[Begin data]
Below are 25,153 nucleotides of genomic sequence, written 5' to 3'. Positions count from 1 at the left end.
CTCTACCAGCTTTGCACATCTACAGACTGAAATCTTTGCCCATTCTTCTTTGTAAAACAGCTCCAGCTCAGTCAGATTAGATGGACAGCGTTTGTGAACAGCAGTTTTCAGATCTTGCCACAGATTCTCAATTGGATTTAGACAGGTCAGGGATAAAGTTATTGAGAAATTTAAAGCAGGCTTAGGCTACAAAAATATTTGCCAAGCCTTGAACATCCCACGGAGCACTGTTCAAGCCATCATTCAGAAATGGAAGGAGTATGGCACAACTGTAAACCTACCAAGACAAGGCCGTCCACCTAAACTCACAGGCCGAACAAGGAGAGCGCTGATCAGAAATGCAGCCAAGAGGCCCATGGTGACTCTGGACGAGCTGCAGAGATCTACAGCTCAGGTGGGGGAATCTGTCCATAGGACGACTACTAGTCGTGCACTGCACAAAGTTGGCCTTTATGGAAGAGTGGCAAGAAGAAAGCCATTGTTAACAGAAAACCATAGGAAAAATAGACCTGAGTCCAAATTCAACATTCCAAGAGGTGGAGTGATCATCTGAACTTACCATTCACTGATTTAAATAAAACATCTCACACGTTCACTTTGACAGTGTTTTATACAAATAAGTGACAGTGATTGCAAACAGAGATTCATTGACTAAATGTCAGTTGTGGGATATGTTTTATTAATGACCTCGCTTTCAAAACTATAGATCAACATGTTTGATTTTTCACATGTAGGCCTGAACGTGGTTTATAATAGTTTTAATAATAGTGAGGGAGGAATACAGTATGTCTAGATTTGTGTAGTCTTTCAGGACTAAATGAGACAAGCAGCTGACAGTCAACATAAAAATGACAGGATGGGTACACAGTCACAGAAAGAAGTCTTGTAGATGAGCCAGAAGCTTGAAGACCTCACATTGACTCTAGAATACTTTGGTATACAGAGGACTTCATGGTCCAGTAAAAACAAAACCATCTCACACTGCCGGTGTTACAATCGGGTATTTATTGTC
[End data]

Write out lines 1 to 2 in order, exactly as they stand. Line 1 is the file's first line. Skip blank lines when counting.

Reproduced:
Below are 25,153 nucleotides of genomic sequence, written 5' to 3'. Positions count from 1 at the left end.
CTCTACCAGCTTTGCACATCTACAGACTGAAATCTTTGCCCATTCTTCTTTGTAAAACAGCTCCAGCTCAGTCAGATTAGATGGACAGCGTTTGTGAACAGCAGTTTTCAGATCTTGCCACAGATTCTCAATTGGATTTAGACAGGTCAGGGATAAAGTTATTGAGAAATTTAAAGCAGGCTTAGGCTACAAAAATATTTGCCAAGCCTTGAACATCCCACGGAGCACTGTTCAAGCCATCATTCAGAAATGGAAGGAGTATGGCACAACTGTAAACCTACCAAGACAAGGCCGTCCACCTAAACTCACAGGCCGAACAAGGAGAGCGCTGATCAGAAATGCAGCCAAGAGGCCCATGGTGACTCTGGACGAGCTGCAGAGATCTACAGCTCAGGTGGGGGAATCTGTCCATAGGACGACTACTAGTCGTGCACTGCACAAAGTTGGCCTTTATGGAAGAGTGGCAAGAAGAAAGCCATTGTTAACAGAAAACCATAGGAAAAATAGACCTGAGTCCAAATTCAACATTCCAAGAGGTGGAGTGATCATCTGAACTTACCATTCACTGATTTAAATAAAACATCTCACACGTTCACTTTGACAGTGTTTTATACAAATAAGTGACAGTGATTGCAAACAGAGATTCATTGACTAAATGTCAGTTGTGGGATATGTTTTATTAATGACCTCGCTTTCAAAACTATAGATCAACATGTTTGATTTTTCACATGTAGGCCTGAACGTGGTTTATAATAGTTTTAATAATAGTGAGGGAGGAATACAGTATGTCTAGATTTGTGTAGTCTTTCAGGACTAAATGAGACAAGCAGCTGACAGTCAACATAAAAATGACAGGATGGGTACACAGTCACAGAAAGAAGTCTTGTAGATGAGCCAGAAGCTTGAAGACCTCACATTGACTCTAGAATACTTTGGTATACAGAGGACTTCATGGTCCAGTAAAAACAAAACCATCTCACACTGCCGGTGTTACAATCGGGTATTTATTGTC